-Blue Duck: A pair in their exclusive aviary.
    -Muscovy Duck: Two by the river.
    -Australian Shelduck: One pair.
    -Paradise Shelduck: A few scattered throughout the park.
    -Cape Barren Goose: Three near the exit of the walk-through aviary and two in the deer paddock.
    -Greylag Goose: A small number; a trio appeared to be of the "Sebastopol" breed.
    -Chinese Goose: Less than five, to my recollection.
    -Canada Goose: Two in the deer paddock.
    -Mute Swan: One on the trout pond.
    -Sulphur-crested Cockatoo: One in the walk-through aviary.
    -Corella: A pair in one of the aviaries; not sure which species.
    -Cockatiel: Some in the walk-through aviary.
    -Rainbow Lorikeet: A few in the walk-through aviary.
    -King Parrot: One female in the walk-through aviary.
    -Budgerigar: Some in the walk-through aviary.
    -Indian Ringneck: Some in the walk-through aviary.
    -South Island Kaka: One in the Kea & Kaka aviary; a bird hiding in a box that I could not identify could have been another one.
    -Kea: Two in the Kea & Kaka aviary.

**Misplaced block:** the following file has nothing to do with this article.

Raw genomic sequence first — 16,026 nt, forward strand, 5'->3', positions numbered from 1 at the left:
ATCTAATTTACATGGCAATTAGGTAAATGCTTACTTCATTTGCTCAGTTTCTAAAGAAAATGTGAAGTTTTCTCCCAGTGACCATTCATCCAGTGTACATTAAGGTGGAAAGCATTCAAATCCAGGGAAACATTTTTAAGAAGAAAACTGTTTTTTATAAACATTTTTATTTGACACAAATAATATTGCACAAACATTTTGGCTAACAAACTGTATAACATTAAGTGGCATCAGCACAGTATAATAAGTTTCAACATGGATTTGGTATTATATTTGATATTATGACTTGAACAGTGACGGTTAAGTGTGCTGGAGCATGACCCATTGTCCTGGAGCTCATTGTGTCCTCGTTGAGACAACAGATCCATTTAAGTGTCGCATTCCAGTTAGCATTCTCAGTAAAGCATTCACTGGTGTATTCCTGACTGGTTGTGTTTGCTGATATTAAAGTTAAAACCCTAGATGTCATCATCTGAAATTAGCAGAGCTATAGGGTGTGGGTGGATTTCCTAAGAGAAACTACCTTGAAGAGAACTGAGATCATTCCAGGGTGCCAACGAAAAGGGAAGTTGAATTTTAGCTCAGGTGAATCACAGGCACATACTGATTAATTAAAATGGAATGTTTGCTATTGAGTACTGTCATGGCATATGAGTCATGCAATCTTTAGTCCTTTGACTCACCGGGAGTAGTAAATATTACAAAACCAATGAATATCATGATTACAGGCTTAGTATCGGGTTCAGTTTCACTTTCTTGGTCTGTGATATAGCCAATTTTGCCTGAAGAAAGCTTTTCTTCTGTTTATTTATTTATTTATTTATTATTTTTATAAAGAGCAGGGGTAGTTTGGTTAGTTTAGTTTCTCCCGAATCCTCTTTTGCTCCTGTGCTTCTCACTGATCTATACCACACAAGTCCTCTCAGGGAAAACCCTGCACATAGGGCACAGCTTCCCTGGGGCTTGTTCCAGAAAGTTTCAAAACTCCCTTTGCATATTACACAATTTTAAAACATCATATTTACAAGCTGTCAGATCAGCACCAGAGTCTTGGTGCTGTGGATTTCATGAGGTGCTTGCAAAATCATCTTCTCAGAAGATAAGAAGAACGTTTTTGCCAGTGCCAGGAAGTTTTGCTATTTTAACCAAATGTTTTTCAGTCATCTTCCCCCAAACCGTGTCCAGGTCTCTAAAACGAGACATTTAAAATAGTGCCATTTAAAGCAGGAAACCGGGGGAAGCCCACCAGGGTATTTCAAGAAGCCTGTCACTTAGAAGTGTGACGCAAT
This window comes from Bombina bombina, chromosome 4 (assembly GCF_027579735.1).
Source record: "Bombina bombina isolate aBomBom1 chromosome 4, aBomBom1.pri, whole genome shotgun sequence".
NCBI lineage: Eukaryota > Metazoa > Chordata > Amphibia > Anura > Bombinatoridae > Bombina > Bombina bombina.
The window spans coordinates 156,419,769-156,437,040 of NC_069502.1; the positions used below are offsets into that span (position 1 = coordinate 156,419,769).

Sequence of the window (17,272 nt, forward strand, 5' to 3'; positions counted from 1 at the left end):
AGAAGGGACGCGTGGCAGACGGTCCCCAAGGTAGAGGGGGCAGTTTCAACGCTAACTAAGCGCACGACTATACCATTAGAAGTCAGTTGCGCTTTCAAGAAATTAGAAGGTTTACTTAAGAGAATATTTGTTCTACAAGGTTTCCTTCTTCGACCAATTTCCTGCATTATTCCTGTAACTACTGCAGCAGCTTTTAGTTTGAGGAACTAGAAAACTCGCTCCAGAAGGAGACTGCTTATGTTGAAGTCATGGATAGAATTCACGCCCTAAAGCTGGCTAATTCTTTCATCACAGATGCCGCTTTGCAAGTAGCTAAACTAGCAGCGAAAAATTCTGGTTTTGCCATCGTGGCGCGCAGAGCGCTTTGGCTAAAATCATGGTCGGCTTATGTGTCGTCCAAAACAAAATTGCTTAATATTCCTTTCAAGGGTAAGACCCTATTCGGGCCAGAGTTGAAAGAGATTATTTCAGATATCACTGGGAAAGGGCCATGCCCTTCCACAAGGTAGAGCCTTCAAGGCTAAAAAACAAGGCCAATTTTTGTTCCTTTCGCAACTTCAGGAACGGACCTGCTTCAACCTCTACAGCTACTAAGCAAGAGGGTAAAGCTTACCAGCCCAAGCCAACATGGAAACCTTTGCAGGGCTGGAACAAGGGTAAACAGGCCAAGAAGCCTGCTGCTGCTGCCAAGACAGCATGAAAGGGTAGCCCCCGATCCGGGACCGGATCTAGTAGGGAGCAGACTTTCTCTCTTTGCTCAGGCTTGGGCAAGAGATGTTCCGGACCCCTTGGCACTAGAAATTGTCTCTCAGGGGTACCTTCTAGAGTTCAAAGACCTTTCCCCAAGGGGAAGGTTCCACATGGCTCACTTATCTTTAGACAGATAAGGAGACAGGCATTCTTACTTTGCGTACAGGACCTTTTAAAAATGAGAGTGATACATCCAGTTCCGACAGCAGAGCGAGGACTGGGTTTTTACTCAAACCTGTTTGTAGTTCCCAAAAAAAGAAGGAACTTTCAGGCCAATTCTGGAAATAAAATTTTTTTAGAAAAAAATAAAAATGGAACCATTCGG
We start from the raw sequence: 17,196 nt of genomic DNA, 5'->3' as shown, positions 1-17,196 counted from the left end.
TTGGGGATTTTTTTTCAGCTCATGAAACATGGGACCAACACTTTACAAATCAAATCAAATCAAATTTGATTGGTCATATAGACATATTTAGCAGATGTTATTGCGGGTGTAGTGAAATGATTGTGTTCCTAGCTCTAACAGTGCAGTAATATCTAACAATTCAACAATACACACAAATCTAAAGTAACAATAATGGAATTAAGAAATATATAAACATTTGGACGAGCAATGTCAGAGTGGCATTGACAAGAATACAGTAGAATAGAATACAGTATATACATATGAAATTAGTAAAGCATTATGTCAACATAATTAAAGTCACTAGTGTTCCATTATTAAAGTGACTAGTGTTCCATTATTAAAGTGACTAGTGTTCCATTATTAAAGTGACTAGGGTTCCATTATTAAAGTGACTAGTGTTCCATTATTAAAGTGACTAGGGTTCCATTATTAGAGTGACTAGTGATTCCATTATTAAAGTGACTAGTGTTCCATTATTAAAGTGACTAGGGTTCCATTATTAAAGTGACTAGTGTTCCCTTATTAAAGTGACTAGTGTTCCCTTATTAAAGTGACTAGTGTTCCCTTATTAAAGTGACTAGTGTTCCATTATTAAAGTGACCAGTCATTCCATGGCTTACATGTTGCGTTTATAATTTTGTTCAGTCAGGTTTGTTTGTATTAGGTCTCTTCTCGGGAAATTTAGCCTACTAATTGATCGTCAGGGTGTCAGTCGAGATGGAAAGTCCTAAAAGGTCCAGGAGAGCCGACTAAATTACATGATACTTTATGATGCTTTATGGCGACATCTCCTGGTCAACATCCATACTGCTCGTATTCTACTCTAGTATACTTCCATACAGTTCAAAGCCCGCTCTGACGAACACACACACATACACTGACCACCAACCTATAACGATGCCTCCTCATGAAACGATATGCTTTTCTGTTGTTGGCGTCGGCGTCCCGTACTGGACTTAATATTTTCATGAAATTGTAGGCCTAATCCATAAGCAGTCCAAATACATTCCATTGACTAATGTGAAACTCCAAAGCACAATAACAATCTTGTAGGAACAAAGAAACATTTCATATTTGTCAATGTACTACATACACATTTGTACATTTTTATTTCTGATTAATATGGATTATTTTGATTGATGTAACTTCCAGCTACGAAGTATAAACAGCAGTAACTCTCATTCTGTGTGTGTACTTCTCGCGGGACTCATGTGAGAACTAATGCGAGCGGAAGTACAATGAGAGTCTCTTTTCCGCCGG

-New Zealand Falcon: One in the exclusive aviary of the species; the pamphlet says that there is a pair present.
    -Zebra Finch: Some in the walk-through aviary.
    -Java Sparrow: Saw one adult and what might have been a juvenile in the walk-through aviary, but there were probably more than that.
    -White-backed Australian Magpie: One in one of the aviaries; interesting in that it could perfectly mimic the call of Peafowl.
    -Rook: One in the deer paddock; highly approachable, so definitely a semi-domestic specimen. I saw it fly during my visit last year, but not this time.


    -Black Swan: I am almost certain that I saw them at Staglands last year, and the pamphlet states that they are present. I may have overlooked them during this visit.
    -North Island Weka: The pamphlet states that one is present in one of the aviaries; I could easily have overlooked it.
    -Pukeko: The pamphlet states that they are present, but I don't think I have ever seen them there.
    -California Quail: A sign in the walk-through aviary stated that they were present there, but I did not see any.
    -Bobwhite Quail: I saw a lone male in the walk-through aviary last year, and a sign states that they are present there, but I did not see any this time.
    -Bengalese Finch: A sign in the walk-through aviary stated that they were present there, but I did not see any.
  2. Chlidonias

    Chlidonias Moderator Staff Member

    13 Jun 2007
    very good. I haven't been to Staglands for many years. Are you sure they have South Island kaka though, and not North Island?
  3. Cassidy Casuar

    Cassidy Casuar Well-Known Member

    16 Jul 2014
    The enclosure sign said that they were South Island Kaka.
  4. Cassidy Casuar

    Cassidy Casuar Well-Known Member